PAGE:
Credibility

  • 1 Credibility — refers to the objective and subjective components of the believability of a source or message. Traditionally, modern, credibility has two key components: trustworthiness and expertise, which both have objective and subjective components.… …

    Wikipedia

  • 2 credibility — I noun appearance of truth, auctoritas, believability, believableness, credibleness, faithfulness, fides, integrity, plausibility, probity, rectitude, reliability, tenability, tenableness, trustworthiness, truthfulness, uprightness, veracity,… …

    Law dictionary

  • 3 Credibility — Cred i*bil i*ty (kr[e^]d [i^]*b[i^]l [i^]*t[y^]), n. [Cf. F. cr[ e]dibilit[ e].] The quality of being credible; credibleness; as, the credibility of facts; the credibility of witnesses. [1913 Webster] …

    The Collaborative International Dictionary of English

  • 4 credibility — 1590s, from M.L. credibilitas, from L. credibilis (see CREDIBLE (Cf. credible)). Credibility gap is 1966, Amer.Eng., in reference to official statements about the Vietnam War …

    Etymology dictionary

  • 5 credibility — ► NOUN 1) the quality of being credible. 2) (also street credibility) acceptability among fashionable young urban people …

    English terms dictionary

  • 6 credibility — [n] believeableness believability, chance, integrity, likelihood, plausibility, possibility, probability, prospect, reliability, satisfactoriness, solidity, solidness, soundness, tenability, trustworthiness, validity; concepts 650,725 Ant.… …

    New thesaurus

  • 7 credibility — noun ADJECTIVE ▪ great, high ▪ real ▪ moral, political, professional, scientific ▪ personal …

    Collocations dictionary

  • 8 credibility — credence, credit, credibility 1. In general use, credence means ‘belief, trustful acceptance’, and is used mainly in the expression to give (or lend) credence to, which means ‘believe, trust’: • The radicality of these changes…had lent credence… …

    Modern English usage

  • 9 credibility — cred|i|bil|i|ty [ˌkredıˈbılıti] n [U] 1.) the quality of deserving to be believed and trusted damage/undermine sb s credibility (as sth) ▪ The scandal has damaged his credibility as a leader. credibility of ▪ There are serious questions about the …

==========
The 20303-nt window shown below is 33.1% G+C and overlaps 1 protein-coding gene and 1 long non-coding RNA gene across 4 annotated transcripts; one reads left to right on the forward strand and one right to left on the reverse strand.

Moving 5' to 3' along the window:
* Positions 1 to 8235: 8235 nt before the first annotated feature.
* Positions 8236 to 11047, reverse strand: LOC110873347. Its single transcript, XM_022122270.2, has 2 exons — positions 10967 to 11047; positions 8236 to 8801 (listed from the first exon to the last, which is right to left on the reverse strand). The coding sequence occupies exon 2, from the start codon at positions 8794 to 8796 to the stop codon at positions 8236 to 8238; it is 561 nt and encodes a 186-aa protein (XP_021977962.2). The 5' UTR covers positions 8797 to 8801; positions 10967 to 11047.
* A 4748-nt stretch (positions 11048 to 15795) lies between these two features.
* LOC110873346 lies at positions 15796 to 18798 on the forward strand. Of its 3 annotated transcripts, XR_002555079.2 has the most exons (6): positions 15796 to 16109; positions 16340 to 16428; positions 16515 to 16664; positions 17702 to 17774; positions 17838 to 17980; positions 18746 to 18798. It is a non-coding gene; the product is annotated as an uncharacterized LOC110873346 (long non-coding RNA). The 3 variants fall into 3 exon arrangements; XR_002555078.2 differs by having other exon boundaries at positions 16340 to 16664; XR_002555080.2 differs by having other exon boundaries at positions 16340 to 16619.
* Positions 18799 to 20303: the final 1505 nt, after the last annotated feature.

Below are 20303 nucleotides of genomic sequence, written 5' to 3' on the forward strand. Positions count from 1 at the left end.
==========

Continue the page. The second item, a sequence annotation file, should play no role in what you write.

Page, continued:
Dictionary of contemporary English

  • 10 credibility — n. 1) to establish credibility 2) to lose one s credibility 3) (misc.) a credibility gap * * * [ˌkredə bɪlɪtɪ] (misc.) a credibility gap to establish credibility to lose one s credibility …

    Combinatory dictionary

  • 11 credibility — cred|i|bil|i|ty [ ,kredı bıləti ] noun uncount * qualities that someone has that make people believe or trust them: The jury had doubts about the credibility of some of the witnesses. gain/lose credibility: The government is losing credibility by …

    Usage of the words and phrases in modern English

  • 12 credibility */ — UK [ˌkredəˈbɪlətɪ] / US [ˌkredɪˈbɪlətɪ] noun [uncountable] a) qualities that someone has that make people believe or trust them The jury had doubts about the credibility of some of the witnesses. undermine someone s credibility (= damage it):… …

    English dictionary

  • 13 credibility — noun (U) 1 the quality of deserving to be believed and trusted: This latest scandal has damaged his credibility as a leader . (+ of): There are serious questions about the credibility of these reports. | gain/lose credibility: Predictions of… …

    Longman dictionary of contemporary English

  • 14 credibility — [[t]kre̱dɪbɪ̱lɪti[/t]] N UNCOUNT If someone or something has credibility, people believe in them and trust them. The police have lost their credibility... The president will have to work hard to restore his credibility …

    English dictionary

  • 15 credibility — noun Date: 1594 1. the quality or power of inspiring belief < an account lacking in credibility > 2. capacity for belief < strains her reader s credibility Times Literary Supplement > …

    New Collegiate Dictionary

  • 16 credibility — cred·i·bil·i·ty (krĕd ə bĭlʹĭ tē) n. 1. The quality, capability, or power to elicit belief: “America s credibility must not be squandered, especially by its leaders” (Henry A. Kissinger). 2. A capacity for belief: a story that strained our… …

    Universalium

  • 17 credibility — noun /ˈkɹɛd.ə.bɪ.ɫɪ.ti/ a) reputation impacting ones ability to be believed After weeks of blowing smoke, her credibility with me was next to nil. b) Whether or not a witness is being truthful. The primary measure of credibility is whether the… …

    Wiktionary

  • 18 credibility — noun 1) the whole tale lacks credibility Syn: plausibility, believability, tenability, probability, feasibility, likelihood, credence; authority, cogency 2) does he possess the moral credibility the party is looking for? Syn: trustworthiness …

    Thesaurus of popular words

  • 19 credibility — Worthiness of belief; that quality in a witness which renders his evidence worthy of belief. After the competence of a witness is allowed, the consideration of his credibility arises, and not before. As to the distinction between competency and… …

    Black's law dictionary

  • 20 credibility — Worthiness of belief; that quality in a witness which renders his evidence worthy of belief. After the competence of a witness is allowed, the consideration of his credibility arises, and not before. As to the distinction between competency and… …

    Black's law dictionary